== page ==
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Use “Search” for Pathfinding FactorySchool Library Hospital Park Newsagent University church Example from Alison Cawsey’s book start finish.

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Presentation on theme: "Use “Search” for Pathfinding FactorySchool Library Hospital Park Newsagent University church Example from Alison Cawsey’s book start finish."— Presentation transcript:

1 Use “Search” for Pathfinding FactorySchool Library Hospital Park Newsagent University church Example from Alison Cawsey’s book start finish

2 Breadth First Search library school hospital factory park newsagent universitychurch Put things on the back of the list “to visit later”

3 Depth First Search library school hospital factory park newsagent universitychurch Put things on the front of the list “to visit later”

4 Breadth vs. Depth Which is better? library school hospital factory park newsagent university church stadium grocers marketbridge fountain

5 Breadth vs. Depth Which is better? library school hospital factory park newsagent market church stadium grocers bridge university

6 Breadth vs. Depth Which is better?  Depends on problem  Breadth usually needs a lot more memory  Remember all the bits you need to expand next  Breadth could be good if  There are many long dead ends,  But one very short successful path  Depth could be good if  There are many successful paths  But all are quite long  Can also combine – set a depth limit

7 What about a big open space?  See demo…  Break it up into squares  Each node has 8 children (Be careful about looping)  That’s an awfully big tree!  Need some clever tricks…  How would a human do it?  Heuristics  Search we did before is called “blind” or “brute force” (not clever)  Heuristic is a clever rule of thumb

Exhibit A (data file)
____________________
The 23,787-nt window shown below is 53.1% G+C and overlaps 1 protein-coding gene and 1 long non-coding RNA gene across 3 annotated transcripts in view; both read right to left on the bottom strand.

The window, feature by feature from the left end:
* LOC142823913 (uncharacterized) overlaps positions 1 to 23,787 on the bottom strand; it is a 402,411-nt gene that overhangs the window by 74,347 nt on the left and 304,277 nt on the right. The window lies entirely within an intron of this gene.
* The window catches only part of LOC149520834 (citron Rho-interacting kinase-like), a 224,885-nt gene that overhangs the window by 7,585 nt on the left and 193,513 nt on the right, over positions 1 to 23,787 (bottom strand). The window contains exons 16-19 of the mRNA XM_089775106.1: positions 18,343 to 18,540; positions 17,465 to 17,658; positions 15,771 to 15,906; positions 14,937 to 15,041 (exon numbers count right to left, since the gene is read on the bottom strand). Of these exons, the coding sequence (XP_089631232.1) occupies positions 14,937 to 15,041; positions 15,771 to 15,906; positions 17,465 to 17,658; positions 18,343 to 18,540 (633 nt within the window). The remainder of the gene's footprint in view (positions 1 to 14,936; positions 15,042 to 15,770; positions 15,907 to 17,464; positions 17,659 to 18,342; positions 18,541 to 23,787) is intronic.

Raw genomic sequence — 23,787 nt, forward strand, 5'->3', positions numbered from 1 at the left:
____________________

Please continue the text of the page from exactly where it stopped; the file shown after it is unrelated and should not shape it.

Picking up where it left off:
8 Hill-climbing with Heuristic FactorySchool Library Hospital Park Newsagent University church start finish Heuristic: how close to goal

9 Hill-climbing with Heuristic Library 9 School 7 Hospital 5 Factory 5 Park 6 Newsagent 0 University 3Church 4 finish Heuristic: how close to goal

10 Hill-climbing with Heuristic FactorySchool Library Hospital Park Newsagent University church start finish Heuristic: how close to goal

11 Hill-climbing with Heuristic Library 9 School 7 Hospital 5 Factory 5 Park 2 Newsagent 4 University 0Church 4 finish Heuristic: how close to goal

12 Hill-climbing with Heuristic Heuristic: how close to goal from Russell and Norvig’s book

13 Best first Search Library 9 School 7 Hospital 5 Factory 5 Park 2 Newsagent 4 University 0Church 4 finish Heuristic: how close to goal  Order the list of nodes “to visit later”  Do best first  But try others later  Very good, e.g. in open space  Doesn’t consider how far we’ve come though  A* - more in practical

14 Remember: General Problem Solving  Problem formulation  Initial situation  Goal situation  Actions that can be done  +cost of action  Constraints  Task:  Find the best sequence of permissible actions that can transform the initial situation into the goal situation